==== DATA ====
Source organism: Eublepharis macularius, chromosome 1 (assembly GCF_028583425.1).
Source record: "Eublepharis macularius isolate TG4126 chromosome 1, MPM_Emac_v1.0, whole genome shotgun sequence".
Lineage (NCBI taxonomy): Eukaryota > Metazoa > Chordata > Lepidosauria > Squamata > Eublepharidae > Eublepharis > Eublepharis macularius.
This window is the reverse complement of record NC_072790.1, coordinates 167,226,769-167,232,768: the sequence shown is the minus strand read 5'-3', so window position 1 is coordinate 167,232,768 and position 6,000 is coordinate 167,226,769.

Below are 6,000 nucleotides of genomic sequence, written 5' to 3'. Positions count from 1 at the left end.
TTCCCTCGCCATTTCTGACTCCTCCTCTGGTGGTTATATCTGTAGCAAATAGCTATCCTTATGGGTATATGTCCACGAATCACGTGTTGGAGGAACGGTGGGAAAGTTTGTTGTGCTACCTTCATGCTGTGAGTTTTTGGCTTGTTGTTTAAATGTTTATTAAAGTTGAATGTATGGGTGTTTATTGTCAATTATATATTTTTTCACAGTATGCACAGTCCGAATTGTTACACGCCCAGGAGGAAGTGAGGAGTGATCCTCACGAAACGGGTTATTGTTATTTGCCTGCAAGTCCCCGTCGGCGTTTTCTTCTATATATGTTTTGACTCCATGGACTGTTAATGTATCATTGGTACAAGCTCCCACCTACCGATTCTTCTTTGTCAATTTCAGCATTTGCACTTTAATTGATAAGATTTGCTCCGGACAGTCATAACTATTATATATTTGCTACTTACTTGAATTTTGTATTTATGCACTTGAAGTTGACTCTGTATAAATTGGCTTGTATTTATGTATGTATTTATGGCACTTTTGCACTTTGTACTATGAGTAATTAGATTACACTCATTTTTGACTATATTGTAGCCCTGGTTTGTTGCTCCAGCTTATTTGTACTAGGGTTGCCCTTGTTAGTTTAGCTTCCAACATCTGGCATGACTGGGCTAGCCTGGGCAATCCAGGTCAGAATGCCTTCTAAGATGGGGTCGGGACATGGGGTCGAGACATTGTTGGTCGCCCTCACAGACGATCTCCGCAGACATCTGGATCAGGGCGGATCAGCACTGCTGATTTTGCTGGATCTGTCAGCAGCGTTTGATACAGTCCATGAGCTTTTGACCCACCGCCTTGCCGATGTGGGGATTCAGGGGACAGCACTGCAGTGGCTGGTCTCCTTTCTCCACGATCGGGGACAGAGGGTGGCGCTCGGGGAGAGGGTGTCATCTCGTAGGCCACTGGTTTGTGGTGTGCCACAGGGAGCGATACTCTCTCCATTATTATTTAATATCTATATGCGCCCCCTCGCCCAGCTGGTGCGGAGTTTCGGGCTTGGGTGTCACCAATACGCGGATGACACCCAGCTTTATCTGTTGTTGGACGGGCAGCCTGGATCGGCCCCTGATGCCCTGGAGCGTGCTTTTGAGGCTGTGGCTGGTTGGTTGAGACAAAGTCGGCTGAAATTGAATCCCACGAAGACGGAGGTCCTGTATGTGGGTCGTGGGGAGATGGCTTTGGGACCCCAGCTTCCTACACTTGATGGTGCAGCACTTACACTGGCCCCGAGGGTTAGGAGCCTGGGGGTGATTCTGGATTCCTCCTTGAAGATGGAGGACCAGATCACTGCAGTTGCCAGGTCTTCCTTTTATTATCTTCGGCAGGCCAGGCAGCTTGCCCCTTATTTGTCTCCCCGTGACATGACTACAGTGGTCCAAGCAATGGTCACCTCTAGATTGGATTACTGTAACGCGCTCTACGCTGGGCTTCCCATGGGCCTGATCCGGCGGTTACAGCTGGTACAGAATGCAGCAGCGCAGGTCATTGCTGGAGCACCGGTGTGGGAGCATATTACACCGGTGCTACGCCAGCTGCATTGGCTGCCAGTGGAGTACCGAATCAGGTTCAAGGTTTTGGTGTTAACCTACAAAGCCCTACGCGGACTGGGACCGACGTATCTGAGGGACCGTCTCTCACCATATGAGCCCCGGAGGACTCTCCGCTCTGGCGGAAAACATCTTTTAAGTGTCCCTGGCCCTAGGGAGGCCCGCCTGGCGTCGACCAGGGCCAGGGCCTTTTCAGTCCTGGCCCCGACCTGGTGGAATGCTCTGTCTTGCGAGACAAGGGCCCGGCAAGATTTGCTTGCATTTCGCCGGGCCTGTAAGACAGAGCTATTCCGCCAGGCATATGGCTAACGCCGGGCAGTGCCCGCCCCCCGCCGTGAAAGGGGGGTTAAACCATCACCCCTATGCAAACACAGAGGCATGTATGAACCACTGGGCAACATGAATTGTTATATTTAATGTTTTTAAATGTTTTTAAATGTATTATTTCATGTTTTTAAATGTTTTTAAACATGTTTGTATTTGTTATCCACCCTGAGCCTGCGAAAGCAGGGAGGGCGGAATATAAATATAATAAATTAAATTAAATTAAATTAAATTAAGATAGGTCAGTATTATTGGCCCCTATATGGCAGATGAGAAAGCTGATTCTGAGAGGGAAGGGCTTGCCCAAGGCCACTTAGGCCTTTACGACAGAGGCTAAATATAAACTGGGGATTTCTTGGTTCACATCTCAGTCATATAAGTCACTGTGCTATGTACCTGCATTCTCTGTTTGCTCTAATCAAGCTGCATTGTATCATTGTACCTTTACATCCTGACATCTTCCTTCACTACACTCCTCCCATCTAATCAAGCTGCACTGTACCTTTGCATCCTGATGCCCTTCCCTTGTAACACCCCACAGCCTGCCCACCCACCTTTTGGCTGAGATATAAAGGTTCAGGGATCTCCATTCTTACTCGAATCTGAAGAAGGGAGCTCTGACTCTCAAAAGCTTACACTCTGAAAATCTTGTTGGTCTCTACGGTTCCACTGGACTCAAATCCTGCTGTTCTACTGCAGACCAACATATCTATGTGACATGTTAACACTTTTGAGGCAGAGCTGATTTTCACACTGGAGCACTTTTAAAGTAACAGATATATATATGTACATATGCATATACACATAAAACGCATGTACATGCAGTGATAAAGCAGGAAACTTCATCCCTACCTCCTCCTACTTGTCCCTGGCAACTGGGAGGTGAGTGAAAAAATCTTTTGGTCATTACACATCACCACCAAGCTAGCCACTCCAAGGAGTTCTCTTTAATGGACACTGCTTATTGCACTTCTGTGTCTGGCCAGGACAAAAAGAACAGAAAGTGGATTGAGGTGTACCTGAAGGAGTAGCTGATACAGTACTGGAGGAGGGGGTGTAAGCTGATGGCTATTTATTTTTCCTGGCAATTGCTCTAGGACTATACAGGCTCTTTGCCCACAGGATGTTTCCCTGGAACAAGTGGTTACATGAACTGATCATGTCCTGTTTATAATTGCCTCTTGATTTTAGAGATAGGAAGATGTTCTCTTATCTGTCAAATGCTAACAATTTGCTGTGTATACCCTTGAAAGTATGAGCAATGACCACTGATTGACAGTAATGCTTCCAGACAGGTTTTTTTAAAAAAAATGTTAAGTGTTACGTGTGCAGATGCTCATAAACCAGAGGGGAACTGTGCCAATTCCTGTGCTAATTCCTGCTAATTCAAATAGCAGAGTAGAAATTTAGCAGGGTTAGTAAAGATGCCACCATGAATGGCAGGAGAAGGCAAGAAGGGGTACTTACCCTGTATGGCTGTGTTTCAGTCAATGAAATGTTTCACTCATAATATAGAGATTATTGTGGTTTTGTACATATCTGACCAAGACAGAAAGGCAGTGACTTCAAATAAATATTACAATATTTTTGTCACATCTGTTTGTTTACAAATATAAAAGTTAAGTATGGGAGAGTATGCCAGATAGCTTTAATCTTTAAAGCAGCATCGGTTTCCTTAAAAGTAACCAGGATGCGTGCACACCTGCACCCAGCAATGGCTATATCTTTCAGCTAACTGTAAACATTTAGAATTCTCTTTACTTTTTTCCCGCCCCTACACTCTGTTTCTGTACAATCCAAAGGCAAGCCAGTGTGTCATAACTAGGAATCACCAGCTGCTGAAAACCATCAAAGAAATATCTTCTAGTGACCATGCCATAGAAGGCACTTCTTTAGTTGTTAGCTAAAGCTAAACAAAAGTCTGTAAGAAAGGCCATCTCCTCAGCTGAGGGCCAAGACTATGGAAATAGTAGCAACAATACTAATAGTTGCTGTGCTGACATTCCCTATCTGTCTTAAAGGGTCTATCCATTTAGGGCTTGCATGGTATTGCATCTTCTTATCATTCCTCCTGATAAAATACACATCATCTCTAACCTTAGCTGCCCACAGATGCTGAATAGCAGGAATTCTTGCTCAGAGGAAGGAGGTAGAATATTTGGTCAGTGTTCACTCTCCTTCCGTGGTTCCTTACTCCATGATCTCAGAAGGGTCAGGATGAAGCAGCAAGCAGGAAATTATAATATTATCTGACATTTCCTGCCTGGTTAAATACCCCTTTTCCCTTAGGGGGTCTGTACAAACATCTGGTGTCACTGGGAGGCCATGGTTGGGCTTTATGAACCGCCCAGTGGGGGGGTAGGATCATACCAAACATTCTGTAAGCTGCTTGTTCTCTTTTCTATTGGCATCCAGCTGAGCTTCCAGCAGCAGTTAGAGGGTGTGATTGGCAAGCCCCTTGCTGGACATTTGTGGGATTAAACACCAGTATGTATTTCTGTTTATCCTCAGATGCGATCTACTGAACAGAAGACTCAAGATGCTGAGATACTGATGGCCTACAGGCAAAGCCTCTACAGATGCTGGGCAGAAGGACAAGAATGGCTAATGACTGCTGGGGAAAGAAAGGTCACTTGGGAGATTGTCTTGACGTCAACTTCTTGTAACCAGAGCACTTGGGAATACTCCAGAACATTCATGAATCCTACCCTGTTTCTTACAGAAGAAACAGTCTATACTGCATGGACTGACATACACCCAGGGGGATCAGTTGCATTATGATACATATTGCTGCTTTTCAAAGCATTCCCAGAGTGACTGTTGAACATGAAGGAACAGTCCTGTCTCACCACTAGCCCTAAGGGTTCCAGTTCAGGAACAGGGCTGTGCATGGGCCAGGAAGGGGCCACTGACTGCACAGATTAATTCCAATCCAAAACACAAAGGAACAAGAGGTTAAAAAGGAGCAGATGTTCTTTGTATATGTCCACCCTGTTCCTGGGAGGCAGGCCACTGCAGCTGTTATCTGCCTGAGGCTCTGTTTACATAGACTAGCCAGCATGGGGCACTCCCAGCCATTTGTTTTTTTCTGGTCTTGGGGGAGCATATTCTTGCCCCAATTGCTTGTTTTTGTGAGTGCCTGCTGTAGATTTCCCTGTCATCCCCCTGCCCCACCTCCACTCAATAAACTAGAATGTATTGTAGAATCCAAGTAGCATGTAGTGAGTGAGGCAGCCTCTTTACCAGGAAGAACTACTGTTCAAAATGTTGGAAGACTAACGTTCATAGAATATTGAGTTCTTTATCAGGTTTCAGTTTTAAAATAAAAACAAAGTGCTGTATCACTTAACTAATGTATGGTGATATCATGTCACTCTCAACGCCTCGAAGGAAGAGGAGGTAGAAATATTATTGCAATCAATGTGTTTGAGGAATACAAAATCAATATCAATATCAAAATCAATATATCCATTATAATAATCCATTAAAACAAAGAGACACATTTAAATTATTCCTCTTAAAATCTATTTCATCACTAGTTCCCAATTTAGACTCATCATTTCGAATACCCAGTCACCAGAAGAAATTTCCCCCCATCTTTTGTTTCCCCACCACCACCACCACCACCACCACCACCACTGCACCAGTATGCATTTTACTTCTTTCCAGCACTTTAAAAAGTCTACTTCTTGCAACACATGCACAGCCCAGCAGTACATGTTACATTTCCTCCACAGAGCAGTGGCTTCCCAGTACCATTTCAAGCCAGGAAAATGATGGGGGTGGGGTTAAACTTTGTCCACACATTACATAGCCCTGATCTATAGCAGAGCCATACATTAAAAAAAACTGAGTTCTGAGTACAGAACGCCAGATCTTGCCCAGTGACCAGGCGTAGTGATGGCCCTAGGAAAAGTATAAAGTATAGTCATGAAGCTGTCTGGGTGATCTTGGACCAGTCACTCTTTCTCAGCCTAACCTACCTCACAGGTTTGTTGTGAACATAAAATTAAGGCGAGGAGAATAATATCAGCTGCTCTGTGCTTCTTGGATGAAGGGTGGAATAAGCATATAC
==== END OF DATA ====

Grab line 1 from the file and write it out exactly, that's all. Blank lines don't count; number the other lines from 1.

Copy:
Source organism: Eublepharis macularius, chromosome 1 (assembly GCF_028583425.1).